[0026] The method of the present invention comprises the steps of: Forming a layer of an amorphous oxide, that contains strontium and ruthenium, on top of a top electrode of a ferroelectric capacitor; heating the amorphous layer, at a temperature of 500° C. to 700° C., in a non-oxidizing atmosphere in order to convert the amorphous layer into a crystallized layer; and heating the crystallized layer, at a temperature of 300° C. to 500° C., in an non-reducing atmosphere, in order to convert the crystallized layer into the SRO cap layer of the present invention.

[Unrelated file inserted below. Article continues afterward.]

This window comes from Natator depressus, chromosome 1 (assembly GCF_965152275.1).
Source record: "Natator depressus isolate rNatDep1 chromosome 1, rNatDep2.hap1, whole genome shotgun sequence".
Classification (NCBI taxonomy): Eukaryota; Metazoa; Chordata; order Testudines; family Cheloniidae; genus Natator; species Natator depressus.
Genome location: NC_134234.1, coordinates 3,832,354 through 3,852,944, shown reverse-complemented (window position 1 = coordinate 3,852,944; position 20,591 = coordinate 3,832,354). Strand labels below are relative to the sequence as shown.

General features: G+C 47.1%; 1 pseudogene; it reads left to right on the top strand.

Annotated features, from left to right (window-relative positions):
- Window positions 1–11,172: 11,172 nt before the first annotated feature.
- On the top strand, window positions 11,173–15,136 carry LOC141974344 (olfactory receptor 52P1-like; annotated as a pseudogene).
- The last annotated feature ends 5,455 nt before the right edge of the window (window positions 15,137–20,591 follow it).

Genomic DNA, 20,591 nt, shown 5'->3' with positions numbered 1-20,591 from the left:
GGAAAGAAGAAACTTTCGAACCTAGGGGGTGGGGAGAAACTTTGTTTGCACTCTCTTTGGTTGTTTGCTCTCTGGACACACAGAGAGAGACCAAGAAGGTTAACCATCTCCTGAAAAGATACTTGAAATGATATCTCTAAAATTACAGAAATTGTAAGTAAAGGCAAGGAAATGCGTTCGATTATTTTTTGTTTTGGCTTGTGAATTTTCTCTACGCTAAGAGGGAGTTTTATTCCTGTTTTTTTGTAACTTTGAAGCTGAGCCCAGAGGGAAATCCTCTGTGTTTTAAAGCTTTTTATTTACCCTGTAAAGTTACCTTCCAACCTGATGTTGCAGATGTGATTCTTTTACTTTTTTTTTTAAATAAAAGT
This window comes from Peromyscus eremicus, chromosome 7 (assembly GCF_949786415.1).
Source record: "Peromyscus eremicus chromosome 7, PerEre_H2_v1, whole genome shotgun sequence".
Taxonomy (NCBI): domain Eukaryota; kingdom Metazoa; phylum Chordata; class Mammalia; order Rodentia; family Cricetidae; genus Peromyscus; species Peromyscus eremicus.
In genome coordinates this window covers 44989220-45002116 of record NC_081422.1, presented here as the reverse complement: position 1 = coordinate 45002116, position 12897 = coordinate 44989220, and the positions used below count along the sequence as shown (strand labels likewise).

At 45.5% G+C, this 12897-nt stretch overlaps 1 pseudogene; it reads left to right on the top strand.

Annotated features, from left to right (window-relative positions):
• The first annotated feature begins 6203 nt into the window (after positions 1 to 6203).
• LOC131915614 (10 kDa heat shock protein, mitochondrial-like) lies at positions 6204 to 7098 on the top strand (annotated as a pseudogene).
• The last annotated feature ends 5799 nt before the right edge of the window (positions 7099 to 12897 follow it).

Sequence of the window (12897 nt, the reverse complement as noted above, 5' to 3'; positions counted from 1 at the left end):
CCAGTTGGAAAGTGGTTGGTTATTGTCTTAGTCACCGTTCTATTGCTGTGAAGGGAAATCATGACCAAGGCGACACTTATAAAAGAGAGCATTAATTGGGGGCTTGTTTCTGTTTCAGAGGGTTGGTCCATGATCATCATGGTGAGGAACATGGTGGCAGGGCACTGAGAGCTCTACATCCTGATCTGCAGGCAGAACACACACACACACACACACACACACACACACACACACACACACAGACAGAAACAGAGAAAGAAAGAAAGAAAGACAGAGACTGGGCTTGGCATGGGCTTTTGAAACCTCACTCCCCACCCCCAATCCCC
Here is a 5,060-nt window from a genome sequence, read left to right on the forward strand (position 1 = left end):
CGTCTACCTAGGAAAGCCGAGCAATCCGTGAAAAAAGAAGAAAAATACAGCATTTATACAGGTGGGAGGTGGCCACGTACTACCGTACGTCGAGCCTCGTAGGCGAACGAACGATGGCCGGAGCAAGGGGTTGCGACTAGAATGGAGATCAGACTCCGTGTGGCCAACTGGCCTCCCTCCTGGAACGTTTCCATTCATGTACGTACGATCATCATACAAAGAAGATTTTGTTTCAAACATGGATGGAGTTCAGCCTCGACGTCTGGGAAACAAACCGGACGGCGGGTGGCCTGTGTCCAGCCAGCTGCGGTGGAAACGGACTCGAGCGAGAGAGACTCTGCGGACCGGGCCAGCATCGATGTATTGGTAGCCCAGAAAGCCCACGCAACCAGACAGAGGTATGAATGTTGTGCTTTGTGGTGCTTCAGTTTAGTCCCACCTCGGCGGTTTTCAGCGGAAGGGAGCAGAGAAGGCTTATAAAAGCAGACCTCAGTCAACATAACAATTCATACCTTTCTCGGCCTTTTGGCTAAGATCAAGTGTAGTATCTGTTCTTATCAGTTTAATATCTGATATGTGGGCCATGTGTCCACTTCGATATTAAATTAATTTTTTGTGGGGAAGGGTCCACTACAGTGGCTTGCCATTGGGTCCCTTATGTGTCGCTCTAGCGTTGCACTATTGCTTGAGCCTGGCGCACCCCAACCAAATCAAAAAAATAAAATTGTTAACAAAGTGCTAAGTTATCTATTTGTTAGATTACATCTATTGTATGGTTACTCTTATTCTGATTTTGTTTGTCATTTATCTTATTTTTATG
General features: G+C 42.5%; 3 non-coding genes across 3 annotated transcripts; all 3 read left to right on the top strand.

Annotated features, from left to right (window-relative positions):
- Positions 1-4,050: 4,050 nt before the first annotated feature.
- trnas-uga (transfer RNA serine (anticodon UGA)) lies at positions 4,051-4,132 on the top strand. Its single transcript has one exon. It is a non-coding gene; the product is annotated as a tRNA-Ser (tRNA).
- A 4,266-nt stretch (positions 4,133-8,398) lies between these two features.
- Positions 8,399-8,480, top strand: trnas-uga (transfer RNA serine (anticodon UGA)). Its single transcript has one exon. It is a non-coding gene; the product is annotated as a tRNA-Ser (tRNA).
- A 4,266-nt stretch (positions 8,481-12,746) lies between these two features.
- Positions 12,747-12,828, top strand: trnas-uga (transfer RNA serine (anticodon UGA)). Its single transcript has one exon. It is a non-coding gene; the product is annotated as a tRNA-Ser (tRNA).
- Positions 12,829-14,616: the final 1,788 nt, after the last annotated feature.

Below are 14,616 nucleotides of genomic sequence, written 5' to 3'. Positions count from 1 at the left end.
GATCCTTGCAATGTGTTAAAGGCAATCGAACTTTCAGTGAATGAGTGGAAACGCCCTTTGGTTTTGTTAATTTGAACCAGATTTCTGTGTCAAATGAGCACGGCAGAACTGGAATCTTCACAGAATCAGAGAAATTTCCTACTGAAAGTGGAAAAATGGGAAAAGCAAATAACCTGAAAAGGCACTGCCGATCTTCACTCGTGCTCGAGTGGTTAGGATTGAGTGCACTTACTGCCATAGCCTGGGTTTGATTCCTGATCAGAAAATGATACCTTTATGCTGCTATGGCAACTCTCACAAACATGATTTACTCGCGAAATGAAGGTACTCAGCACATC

[0027] In a preferred embodiment of the method of the present invention, the layer of an amorphous oxide, that is formed on top of the top electrode of the ferroelectric capacitor, comprises Sr(x)Ru(y)O3, where y=(2−x) and x has a value from 0.9 to 1.1. The SRO layer may be formed though a number of techniques for forming films in a layered structure integrated semiconductor device, including sol-gel processes, sputtering, and chemical vapor deposition (CVD). The amorphous SRO layer is heated at a temperature of about 650° C. in a nitrogen (N2) or a noble gas atmosphere, to promote crystallization of the SRO layer. This non-oxidizing anneal can be performed at a temperature range of 500° C. to 700° C. in alternative implementations.